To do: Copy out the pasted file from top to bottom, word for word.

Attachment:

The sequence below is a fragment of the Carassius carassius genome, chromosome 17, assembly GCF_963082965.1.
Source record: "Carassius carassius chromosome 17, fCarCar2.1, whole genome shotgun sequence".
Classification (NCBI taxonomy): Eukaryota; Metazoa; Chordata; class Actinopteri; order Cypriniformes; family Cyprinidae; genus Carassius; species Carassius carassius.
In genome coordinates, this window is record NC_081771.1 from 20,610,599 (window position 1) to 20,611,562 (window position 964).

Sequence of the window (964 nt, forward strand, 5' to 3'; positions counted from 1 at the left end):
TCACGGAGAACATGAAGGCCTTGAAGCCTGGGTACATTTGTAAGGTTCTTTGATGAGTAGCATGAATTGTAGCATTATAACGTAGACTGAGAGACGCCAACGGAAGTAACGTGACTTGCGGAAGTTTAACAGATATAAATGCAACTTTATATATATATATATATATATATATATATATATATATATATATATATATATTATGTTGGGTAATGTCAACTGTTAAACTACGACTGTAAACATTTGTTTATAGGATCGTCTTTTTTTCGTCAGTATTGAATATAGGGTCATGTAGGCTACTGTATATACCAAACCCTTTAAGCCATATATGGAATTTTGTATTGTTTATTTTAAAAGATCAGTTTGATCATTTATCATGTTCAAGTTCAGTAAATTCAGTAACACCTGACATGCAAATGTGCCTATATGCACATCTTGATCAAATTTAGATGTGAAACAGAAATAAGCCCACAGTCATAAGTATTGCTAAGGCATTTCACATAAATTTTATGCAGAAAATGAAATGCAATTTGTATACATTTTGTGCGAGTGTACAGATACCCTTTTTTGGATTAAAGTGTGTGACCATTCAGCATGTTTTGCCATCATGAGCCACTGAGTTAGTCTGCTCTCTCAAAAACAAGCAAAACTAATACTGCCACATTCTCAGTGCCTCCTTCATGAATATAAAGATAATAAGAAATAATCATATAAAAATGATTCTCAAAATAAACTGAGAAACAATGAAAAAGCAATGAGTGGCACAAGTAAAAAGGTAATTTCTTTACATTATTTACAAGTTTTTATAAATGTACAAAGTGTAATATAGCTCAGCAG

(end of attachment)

The sequence below is a fragment of the Carassius carassius genome, chromosome 17, assembly GCF_963082965.1.
Source record: "Carassius carassius chromosome 17, fCarCar2.1, whole genome shotgun sequence".
Classification (NCBI taxonomy): Eukaryota; Metazoa; Chordata; class Actinopteri; order Cypriniformes; family Cyprinidae; genus Carassius; species Carassius carassius.
In genome coordinates, this window is record NC_081771.1 from 20,610,599 (window position 1) to 20,611,562 (window position 964).

Sequence of the window (964 nt, forward strand, 5' to 3'; positions counted from 1 at the left end):
TCACGGAGAACATGAAGGCCTTGAAGCCTGGGTACATTTGTAAGGTTCTTTGATGAGTAGCATGAATTGTAGCATTATAACGTAGACTGAGAGACGCCAACGGAAGTAACGTGACTTGCGGAAGTTTAACAGATATAAATGCAACTTTATATATATATATATATATATATATATATATATATATATATATATATATATTATGTTGGGTAATGTCAACTGTTAAACTACGACTGTAAACATTTGTTTATAGGATCGTCTTTTTTTCGTCAGTATTGAATATAGGGTCATGTAGGCTACTGTATATACCAAACCCTTTAAGCCATATATGGAATTTTGTATTGTTTATTTTAAAAGATCAGTTTGATCATTTATCATGTTCAAGTTCAGTAAATTCAGTAACACCTGACATGCAAATGTGCCTATATGCACATCTTGATCAAATTTAGATGTGAAACAGAAATAAGCCCACAGTCATAAGTATTGCTAAGGCATTTCACATAAATTTTATGCAGAAAATGAAATGCAATTTGTATACATTTTGTGCGAGTGTACAGATACCCTTTTTTGGATTAAAGTGTGTGACCATTCAGCATGTTTTGCCATCATGAGCCACTGAGTTAGTCTGCTCTCTCAAAAACAAGCAAAACTAATACTGCCACATTCTCAGTGCCTCCTTCATGAATATAAAGATAATAAGAAATAATCATATAAAAATGATTCTCAAAATAAACTGAGAAACAATGAAAAAGCAATGAGTGGCACAAGTAAAAAGGTAATTTCTTTACATTATTTACAAGTTTTTATAAATGTACAAAGTGTAATATAGCTCAGCAG